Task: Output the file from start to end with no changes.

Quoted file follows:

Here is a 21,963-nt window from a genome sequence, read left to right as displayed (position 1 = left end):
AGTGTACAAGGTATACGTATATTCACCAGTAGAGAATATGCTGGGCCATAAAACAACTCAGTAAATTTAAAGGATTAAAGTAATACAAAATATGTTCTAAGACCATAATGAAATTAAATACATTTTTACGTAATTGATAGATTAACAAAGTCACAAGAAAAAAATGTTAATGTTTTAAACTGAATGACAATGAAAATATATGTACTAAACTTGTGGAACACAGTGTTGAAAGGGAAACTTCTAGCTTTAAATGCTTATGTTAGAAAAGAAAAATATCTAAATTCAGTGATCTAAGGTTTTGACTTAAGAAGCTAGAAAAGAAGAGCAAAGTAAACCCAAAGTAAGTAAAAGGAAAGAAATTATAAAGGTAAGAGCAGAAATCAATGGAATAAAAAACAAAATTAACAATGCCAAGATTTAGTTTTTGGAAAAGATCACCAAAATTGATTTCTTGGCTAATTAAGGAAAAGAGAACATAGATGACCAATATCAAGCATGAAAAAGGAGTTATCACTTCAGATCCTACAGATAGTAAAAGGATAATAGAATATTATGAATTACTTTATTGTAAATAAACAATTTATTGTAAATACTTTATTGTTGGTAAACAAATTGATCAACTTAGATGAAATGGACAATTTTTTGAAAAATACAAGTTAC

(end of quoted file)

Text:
Here is a 21,963-nt window from a genome sequence, read left to right as displayed (position 1 = left end):
AGTGTACAAGGTATACGTATATTCACCAGTAGAGAATATGCTGGGCCATAAAACAACTCAGTAAATTTAAAGGATTAAAGTAATACAAAATATGTTCTAAGACCATAATGAAATTAAATACATTTTTACGTAATTGATAGATTAACAAAGTCACAAGAAAAAAATGTTAATGTTTTAAACTGAATGACAATGAAAATATATGTACTAAACTTGTGGAACACAGTGTTGAAAGGGAAACTTCTAGCTTTAAATGCTTATGTTAGAAAAGAAAAATATCTAAATTCAGTGATCTAAGGTTTTGACTTAAGAAGCTAGAAAAGAAGAGCAAAGTAAACCCAAAGTAAGTAAAAGGAAAGAAATTATAAAGGTAAGAGCAGAAATCAATGGAATAAAAAACAAAATTAACAATGCCAAGATTTAGTTTTTGGAAAAGATCACCAAAATTGATTTCTTGGCTAATTAAGGAAAAGAGAACATAGATGACCAATATCAAGCATGAAAAAGGAGTTATCACTTCAGATCCTACAGATAGTAAAAGGATAATAGAATATTATGAATTACTTTATTGTAAATAAACAATTTATTGTAAATACTTTATTGTTGGTAAACAAATTGATCAACTTAGATGAAATGGACAATTTTTTGAAAAATACAAGTTAC